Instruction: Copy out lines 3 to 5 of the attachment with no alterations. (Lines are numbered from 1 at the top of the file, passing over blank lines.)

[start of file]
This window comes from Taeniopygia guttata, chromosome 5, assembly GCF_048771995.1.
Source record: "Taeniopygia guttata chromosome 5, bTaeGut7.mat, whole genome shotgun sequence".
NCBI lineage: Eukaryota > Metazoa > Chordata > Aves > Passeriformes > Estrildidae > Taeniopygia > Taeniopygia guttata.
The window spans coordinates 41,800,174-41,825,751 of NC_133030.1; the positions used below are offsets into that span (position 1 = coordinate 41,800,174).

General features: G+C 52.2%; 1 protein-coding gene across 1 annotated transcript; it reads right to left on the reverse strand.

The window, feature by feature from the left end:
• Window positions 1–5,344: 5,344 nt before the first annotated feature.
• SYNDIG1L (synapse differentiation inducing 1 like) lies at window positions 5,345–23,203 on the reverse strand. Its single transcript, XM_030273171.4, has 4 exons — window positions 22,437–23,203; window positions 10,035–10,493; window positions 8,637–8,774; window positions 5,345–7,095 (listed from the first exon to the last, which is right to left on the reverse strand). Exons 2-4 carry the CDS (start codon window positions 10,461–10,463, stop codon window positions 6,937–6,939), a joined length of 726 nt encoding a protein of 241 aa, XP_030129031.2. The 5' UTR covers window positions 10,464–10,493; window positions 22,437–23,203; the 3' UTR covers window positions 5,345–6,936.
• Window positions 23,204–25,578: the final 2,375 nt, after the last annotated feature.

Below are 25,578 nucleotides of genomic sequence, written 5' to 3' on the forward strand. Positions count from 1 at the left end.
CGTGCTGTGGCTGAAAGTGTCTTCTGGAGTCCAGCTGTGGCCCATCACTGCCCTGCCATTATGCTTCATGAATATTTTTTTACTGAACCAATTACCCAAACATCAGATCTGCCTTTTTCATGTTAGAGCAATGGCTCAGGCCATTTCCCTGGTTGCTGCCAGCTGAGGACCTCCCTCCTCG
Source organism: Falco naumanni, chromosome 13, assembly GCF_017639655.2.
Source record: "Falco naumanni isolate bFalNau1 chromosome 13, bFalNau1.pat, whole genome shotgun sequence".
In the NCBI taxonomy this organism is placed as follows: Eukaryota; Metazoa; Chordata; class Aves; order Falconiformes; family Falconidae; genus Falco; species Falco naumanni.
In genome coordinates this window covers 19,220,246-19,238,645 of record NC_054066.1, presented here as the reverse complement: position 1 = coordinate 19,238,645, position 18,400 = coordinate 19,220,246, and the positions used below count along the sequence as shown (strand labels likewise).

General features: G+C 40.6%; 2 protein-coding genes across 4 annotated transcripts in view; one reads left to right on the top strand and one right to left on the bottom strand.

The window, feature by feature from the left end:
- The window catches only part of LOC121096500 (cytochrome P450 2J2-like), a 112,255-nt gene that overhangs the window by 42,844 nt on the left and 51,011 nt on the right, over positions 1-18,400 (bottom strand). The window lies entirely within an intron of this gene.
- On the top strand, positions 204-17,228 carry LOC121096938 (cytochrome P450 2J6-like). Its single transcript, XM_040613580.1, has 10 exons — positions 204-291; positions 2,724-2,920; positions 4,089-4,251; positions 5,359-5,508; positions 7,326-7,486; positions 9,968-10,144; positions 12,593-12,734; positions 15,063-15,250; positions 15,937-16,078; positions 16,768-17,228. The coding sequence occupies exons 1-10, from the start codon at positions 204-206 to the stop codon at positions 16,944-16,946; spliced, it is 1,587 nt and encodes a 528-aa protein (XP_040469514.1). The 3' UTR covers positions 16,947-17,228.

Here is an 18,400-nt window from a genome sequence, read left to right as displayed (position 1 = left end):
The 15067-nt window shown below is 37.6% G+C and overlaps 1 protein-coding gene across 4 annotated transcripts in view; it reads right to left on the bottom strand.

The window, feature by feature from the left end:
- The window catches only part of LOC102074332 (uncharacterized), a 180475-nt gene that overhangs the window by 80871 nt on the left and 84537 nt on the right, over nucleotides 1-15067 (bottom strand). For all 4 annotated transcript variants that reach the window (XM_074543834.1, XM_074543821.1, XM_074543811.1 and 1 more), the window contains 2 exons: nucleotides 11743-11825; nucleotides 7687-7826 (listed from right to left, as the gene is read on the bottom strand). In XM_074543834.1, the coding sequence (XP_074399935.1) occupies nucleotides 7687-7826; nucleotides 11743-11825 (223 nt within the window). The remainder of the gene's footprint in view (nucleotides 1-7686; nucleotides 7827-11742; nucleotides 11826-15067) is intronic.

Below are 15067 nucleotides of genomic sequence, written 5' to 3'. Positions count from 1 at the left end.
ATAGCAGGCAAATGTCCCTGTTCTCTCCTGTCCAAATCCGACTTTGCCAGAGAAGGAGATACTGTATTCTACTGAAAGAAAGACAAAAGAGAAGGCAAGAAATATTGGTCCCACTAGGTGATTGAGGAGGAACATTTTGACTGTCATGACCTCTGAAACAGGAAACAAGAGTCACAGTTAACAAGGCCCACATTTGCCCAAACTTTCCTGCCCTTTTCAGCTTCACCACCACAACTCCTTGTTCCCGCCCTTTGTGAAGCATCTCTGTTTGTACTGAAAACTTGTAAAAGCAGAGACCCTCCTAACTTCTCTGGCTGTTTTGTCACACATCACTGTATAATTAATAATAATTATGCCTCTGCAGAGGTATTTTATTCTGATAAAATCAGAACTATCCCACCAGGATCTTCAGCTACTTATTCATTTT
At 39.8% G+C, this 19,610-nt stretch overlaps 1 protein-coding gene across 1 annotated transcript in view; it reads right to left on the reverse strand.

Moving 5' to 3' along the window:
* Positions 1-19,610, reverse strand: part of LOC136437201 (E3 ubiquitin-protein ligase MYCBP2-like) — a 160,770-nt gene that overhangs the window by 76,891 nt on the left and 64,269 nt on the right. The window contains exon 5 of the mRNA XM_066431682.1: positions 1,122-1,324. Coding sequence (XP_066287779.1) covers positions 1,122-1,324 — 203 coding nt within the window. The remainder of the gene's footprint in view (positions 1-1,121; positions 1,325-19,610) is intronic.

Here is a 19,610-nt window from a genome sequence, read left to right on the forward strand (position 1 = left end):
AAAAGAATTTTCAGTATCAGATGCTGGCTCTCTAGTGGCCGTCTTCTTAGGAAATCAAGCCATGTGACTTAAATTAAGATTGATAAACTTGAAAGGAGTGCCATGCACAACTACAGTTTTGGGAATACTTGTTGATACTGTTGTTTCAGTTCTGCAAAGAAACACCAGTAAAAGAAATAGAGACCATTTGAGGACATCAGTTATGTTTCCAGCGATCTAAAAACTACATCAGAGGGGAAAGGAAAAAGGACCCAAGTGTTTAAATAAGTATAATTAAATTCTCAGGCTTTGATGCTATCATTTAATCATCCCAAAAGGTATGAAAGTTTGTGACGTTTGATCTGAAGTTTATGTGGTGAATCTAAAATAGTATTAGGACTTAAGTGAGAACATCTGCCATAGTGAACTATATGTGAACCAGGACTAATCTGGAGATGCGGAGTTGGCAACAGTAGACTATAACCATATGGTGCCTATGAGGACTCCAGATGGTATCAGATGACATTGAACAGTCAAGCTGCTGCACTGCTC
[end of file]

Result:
NCBI lineage: Eukaryota > Metazoa > Chordata > Aves > Passeriformes > Estrildidae > Taeniopygia > Taeniopygia guttata.
The window spans coordinates 41,800,174-41,825,751 of NC_133030.1; the positions used below are offsets into that span (position 1 = coordinate 41,800,174).

General features: G+C 52.2%; 1 protein-coding gene across 1 annotated transcript; it reads right to left on the reverse strand.